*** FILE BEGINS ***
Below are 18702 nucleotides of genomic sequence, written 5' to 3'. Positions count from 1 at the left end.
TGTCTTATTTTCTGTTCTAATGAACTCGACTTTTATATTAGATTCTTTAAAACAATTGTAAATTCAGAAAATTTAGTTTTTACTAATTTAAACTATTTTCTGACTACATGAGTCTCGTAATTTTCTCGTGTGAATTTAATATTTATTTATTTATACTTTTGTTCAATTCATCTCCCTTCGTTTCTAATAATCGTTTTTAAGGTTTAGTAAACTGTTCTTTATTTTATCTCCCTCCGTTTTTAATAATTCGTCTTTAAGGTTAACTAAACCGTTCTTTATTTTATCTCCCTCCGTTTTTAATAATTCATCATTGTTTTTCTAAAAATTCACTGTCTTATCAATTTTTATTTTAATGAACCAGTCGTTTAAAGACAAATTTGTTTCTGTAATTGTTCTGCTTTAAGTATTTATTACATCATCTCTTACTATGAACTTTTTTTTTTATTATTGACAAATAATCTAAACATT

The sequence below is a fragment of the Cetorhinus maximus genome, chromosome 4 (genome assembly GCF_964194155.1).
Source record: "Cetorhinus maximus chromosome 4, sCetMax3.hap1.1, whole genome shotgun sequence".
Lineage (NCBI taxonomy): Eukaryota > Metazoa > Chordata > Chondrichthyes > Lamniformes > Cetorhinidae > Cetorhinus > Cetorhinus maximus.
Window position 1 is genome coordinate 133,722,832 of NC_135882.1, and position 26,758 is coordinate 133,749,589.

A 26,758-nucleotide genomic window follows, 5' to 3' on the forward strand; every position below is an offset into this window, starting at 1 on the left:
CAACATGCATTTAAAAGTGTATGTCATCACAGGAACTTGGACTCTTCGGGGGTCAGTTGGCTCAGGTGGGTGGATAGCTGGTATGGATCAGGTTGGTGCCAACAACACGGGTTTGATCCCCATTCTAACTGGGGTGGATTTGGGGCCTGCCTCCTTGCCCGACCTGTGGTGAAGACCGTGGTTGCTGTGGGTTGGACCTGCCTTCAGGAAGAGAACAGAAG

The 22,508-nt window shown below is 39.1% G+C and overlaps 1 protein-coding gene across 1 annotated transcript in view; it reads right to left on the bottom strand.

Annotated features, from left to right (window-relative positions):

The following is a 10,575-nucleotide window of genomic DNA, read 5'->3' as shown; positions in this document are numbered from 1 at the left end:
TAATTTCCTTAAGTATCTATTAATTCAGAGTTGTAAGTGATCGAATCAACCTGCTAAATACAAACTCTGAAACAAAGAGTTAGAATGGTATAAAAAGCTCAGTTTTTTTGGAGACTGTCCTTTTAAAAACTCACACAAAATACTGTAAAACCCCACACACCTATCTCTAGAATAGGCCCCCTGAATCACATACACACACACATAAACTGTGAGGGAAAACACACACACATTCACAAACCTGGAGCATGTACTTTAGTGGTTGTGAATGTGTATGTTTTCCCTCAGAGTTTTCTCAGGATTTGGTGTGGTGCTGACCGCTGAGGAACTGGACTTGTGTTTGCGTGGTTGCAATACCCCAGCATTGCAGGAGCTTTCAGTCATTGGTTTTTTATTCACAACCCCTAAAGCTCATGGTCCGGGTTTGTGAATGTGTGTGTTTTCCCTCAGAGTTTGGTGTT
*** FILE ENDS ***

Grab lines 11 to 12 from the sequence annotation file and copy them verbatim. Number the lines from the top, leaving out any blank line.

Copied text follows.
The following is a 10,575-nucleotide window of genomic DNA, read 5'->3' as shown; positions in this document are numbered from 1 at the left end:
TAATTTCCTTAAGTATCTATTAATTCAGAGTTGTAAGTGATCGAATCAACCTGCTAAATACAAACTCTGAAACAAAGAGTTAGAATGGTATAAAAAGCTCAGTTTTTTTGGAGACTGTCCTTTTAAAAACTCACACAAAATACTGTAAAACCCCACACACCTATCTCTAGAATAGGCCCCCTGAATCACATACACACACACATAAACTGTGAGGGAAAACACACACACATTCACAAACCTGGAGCATGTACTTTAGTGGTTGTGAATGTGTATGTTTTCCCTCAGAGTTTTCTCAGGATTTGGTGTGGTGCTGACCGCTGAGGAACTGGACTTGTGTTTGCGTGGTTGCAATACCCCAGCATTGCAGGAGCTTTCAGTCATTGGTTTTTTATTCACAACCCCTAAAGCTCATGGTCCGGGTTTGTGAATGTGTGTGTTTTCCCTCAGAGTTTGGTGTT